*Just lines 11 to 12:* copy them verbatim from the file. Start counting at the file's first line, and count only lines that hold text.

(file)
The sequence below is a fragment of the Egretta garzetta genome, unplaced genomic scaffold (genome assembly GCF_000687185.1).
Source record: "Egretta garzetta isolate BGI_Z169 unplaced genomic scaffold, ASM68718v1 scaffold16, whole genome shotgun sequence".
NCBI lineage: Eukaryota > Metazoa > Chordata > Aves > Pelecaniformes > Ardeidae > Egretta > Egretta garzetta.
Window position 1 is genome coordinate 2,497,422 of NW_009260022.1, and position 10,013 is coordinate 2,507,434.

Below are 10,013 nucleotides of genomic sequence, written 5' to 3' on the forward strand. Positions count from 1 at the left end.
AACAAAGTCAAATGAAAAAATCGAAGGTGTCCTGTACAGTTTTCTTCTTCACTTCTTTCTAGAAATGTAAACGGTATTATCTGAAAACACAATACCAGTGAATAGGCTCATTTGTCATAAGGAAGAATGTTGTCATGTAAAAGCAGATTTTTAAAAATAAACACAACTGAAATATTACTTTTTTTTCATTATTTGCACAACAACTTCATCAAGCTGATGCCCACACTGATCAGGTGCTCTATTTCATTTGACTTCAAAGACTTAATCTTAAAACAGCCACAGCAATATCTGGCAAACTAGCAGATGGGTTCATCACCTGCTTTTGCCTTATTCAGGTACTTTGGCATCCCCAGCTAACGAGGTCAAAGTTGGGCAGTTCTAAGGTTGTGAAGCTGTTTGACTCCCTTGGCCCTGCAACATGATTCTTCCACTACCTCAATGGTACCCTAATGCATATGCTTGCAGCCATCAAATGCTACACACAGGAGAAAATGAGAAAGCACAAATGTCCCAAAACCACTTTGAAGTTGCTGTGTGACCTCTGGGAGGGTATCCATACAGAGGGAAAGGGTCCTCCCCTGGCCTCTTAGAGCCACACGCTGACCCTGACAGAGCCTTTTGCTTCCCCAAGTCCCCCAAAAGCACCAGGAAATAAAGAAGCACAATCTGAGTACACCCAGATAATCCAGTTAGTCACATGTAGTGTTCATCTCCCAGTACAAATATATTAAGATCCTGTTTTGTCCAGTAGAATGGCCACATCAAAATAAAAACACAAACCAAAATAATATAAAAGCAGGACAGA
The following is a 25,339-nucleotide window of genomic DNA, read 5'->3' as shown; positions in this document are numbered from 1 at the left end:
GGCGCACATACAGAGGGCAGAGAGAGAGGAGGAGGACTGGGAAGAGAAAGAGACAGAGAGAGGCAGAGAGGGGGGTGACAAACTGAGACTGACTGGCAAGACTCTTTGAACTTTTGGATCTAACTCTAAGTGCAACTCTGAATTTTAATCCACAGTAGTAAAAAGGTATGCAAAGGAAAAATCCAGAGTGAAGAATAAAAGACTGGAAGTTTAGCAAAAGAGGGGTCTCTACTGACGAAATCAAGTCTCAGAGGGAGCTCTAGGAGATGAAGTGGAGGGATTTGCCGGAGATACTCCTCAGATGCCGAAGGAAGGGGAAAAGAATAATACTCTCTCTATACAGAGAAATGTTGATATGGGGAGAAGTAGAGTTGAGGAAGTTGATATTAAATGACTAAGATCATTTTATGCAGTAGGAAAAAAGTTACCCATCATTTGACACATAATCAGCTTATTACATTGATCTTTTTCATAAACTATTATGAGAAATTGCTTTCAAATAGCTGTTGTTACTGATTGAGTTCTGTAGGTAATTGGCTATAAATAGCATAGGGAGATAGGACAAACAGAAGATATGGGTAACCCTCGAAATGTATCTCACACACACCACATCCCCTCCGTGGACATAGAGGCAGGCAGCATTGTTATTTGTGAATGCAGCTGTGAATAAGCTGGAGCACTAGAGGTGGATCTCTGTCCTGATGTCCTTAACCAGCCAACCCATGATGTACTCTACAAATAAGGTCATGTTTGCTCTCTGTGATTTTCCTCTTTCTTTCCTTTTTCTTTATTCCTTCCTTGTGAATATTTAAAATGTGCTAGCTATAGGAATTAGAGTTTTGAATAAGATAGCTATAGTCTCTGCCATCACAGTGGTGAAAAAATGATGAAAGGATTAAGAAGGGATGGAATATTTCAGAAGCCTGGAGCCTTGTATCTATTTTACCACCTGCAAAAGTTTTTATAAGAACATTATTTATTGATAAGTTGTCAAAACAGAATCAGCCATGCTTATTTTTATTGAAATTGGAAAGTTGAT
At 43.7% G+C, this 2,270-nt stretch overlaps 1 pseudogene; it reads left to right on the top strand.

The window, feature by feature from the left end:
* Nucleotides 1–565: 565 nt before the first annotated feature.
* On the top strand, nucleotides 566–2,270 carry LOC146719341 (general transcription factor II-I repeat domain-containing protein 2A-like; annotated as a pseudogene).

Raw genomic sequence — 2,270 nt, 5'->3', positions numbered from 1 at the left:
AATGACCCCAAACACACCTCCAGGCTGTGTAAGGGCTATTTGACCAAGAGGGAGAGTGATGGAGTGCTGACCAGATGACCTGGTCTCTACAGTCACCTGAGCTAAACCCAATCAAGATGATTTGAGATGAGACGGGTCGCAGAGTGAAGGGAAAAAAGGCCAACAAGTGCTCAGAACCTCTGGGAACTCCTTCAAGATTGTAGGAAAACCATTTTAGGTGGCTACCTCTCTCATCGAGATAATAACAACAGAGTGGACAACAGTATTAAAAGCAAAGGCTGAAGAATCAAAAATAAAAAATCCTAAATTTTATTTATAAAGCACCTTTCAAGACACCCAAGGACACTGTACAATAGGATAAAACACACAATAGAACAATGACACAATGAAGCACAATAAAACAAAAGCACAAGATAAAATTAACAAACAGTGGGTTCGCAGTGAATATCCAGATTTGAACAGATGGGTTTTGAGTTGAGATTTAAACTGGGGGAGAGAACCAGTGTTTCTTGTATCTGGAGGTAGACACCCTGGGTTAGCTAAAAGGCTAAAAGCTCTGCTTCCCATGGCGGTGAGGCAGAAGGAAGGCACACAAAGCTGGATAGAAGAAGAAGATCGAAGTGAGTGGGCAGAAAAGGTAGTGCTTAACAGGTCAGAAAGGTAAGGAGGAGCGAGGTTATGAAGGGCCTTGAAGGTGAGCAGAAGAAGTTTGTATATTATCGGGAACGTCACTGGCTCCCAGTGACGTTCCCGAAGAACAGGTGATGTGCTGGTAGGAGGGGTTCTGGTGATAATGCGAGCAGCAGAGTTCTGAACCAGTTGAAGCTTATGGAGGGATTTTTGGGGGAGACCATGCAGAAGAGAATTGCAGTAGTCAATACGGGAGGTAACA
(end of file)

* Nucleotides 1–565: 565 nt before the first annotated feature.
* On the top strand, nucleotides 566–2,270 carry LOC146719341 (general transcription factor II-I repeat domain-containing protein 2A-like; annotated as a pseudogene).